Variants with population maximum allele frequency ≥0.005 in the Genome Aggregation Database (gnomAD) were excluded. Predicted loss-of-function variants do not necessarily all meet current standards to be classified as pathogenic or likely pathogenic based on current American College of Medical Genetics (ACMG)/Association of Molecular Pathology criteria.
A, Distribution of left ventricular (LV) ejection fractions between carriers and noncarriers of cardiomyopathy variants, measured by echocardiography and adjusted for age and sex. B, Cumulative incidence of all-cause mortality over the length of follow-up stratified by cardiomyopathy variant carrier status, with results over follow-up period estimated using a Cox proportional hazards regression model standardized to age, sex, and the first 4 principal components of genetic ancestry. C, Raw cumulative incidence of outcome by age 75 years, stratified by carrier status.
A, Distribution of left ventricular (LV) ejection fractions between carriers and noncarriers of cardiomyopathy variants, measured by cardiac magnetic resonance imaging and adjusted for age and sex. B, Cumulative incidence of all-cause mortality over the length of follow-up stratified by cardiomyopathy variant carrier status, with results over follow-up period estimated using a Cox proportional hazards regression model standardized to age, sex, and the first 4 principal components of genetic ancestry. C, Raw cumulative incidence of outcome by age 75 years, stratified by variant carrier status.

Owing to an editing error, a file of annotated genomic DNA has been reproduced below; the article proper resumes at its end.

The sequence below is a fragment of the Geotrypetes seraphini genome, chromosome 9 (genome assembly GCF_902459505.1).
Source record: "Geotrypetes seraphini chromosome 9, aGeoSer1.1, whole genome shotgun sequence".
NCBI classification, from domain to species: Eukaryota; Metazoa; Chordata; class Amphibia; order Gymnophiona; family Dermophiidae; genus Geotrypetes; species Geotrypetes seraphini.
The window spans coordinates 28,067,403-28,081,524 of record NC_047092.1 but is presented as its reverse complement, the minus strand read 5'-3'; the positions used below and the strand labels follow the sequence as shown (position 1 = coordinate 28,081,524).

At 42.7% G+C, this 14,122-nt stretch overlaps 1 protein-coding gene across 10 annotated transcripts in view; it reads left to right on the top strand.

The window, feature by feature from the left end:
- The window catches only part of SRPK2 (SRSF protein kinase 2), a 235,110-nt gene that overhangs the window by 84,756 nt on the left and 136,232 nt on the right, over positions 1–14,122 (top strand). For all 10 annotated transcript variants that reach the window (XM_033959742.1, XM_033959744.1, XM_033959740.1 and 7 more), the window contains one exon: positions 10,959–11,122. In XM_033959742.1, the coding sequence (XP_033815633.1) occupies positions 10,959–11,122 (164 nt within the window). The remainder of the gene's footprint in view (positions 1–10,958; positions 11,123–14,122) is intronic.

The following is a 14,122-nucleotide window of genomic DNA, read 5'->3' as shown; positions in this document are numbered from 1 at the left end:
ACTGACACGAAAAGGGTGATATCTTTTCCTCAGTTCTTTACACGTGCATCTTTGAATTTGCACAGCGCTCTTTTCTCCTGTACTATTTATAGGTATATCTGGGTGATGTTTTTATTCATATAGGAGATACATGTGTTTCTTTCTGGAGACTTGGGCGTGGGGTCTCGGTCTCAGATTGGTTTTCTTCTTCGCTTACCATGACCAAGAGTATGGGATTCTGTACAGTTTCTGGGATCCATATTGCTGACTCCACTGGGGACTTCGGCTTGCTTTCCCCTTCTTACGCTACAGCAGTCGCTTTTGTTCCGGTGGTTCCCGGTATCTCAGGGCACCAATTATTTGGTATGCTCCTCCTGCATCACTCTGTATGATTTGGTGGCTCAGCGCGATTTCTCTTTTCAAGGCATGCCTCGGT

eMethods. Study Cohorts, Exome Sequencing, Variant Quality Control and Classification, and Statistical Analysis
eTable 1. Curated Pathogenic and Likely Pathogenic Variants in Atherosclerosis in Risk Communities
eTable 2. Curated Pathogenic and Likely Pathogenic Variants in UK Biobank
eTable 3. General Imaging and Electrocardiographic Characteristics of Carriers and Noncarriers of Pathogenic Inherited Cardiomyopathy Variants
eTable 4. Additional Echocardiographic Findings in Carriers and Noncarriers of Pathogenic Cardiomyopathy Variants in Atherosclerosis in Risk Communities
eTable 5. Heart Failure Diagnosis and Medication Use Among Carriers and Noncarriers of Pathogenic Cardiomyopathy Variants in the UK Biobank
eFigure 1. Association of Pathogenic or Likely Pathogenic Variants for Actionable Inherited Cardiomyopathies, Incident Outcomes
eFigure 2. Cumulative Incidence of Outcome by Age 75 in Atherosclerosis in Risk Communities, African Ancestry
eFigure 3. Cumulative Incidence of Outcome by Age 75 in Atherosclerosis in Risk Communities, European Ancestry